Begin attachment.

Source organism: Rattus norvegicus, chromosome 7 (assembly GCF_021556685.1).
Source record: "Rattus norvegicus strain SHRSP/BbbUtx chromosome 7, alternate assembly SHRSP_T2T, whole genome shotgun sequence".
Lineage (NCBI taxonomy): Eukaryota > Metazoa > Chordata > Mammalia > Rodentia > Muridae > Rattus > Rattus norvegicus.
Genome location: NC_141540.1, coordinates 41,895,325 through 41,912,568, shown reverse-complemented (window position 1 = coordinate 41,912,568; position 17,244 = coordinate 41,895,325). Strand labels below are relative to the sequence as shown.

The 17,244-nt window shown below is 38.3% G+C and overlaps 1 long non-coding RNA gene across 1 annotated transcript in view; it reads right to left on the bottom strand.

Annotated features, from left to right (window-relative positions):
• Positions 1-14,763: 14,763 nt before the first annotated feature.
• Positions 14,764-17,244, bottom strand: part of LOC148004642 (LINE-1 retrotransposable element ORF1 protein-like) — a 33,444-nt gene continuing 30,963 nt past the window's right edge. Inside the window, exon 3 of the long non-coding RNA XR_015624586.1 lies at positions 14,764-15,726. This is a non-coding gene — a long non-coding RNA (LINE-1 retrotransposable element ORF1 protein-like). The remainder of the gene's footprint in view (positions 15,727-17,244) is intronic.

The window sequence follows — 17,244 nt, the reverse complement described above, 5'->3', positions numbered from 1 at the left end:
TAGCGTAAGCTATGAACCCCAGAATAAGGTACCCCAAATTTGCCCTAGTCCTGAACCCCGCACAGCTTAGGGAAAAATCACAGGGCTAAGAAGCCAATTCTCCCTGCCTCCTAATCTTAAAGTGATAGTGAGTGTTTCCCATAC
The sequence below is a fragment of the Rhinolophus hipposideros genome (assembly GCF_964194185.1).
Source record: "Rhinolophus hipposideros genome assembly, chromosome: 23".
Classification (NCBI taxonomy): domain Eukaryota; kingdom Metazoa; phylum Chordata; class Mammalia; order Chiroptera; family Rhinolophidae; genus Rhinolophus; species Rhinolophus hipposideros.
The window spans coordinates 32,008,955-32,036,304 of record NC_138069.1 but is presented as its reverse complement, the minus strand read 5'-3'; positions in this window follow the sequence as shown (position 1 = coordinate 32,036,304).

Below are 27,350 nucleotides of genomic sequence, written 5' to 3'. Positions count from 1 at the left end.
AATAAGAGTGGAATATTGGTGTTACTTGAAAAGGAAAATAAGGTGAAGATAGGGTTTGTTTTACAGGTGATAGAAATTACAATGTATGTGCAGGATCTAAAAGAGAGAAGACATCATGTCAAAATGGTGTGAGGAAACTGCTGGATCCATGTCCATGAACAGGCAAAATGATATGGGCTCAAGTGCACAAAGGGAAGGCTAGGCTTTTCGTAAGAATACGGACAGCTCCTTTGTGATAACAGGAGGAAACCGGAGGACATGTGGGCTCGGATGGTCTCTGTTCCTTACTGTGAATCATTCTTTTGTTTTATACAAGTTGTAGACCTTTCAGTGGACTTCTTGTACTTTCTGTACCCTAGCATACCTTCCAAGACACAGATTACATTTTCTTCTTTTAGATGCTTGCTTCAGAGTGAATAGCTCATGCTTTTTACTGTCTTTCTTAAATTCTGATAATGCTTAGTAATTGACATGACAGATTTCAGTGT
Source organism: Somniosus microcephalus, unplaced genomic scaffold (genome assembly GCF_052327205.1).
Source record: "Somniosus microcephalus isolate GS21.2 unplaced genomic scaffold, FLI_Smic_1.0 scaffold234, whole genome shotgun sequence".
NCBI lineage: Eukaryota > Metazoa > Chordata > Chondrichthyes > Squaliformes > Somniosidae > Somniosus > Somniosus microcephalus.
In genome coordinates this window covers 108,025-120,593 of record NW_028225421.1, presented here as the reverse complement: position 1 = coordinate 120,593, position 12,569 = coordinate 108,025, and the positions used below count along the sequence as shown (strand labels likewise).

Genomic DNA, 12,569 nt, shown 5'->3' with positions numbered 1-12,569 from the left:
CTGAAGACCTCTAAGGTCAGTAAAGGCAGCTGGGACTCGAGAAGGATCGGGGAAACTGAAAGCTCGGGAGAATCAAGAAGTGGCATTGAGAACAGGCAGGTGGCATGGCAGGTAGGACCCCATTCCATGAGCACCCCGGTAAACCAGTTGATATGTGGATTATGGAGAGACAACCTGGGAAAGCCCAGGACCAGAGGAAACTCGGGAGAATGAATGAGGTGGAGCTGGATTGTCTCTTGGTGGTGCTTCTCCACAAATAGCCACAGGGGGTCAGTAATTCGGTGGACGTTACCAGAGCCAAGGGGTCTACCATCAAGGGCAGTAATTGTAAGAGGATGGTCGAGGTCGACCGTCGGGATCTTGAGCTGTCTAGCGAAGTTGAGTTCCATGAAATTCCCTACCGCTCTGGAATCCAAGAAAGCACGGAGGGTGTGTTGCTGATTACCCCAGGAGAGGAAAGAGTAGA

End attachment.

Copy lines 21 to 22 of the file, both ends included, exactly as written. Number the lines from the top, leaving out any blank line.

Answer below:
Genomic DNA, 12,569 nt, shown 5'->3' with positions numbered 1-12,569 from the left:
CTGAAGACCTCTAAGGTCAGTAAAGGCAGCTGGGACTCGAGAAGGATCGGGGAAACTGAAAGCTCGGGAGAATCAAGAAGTGGCATTGAGAACAGGCAGGTGGCATGGCAGGTAGGACCCCATTCCATGAGCACCCCGGTAAACCAGTTGATATGTGGATTATGGAGAGACAACCTGGGAAAGCCCAGGACCAGAGGAAACTCGGGAGAATGAATGAGGTGGAGCTGGATTGTCTCTTGGTGGTGCTTCTCCACAAATAGCCACAGGGGGTCAGTAATTCGGTGGACGTTACCAGAGCCAAGGGGTCTACCATCAAGGGCAGTAATTGTAAGAGGATGGTCGAGGTCGACCGTCGGGATCTTGAGCTGTCTAGCGAAGTTGAGTTCCATGAAATTCCCTACCGCTCTGGAATCCAAGAAAGCACGGAGGGTGTGTTGCTGATTACCCCAGGAGAGGAAAGAGTAGA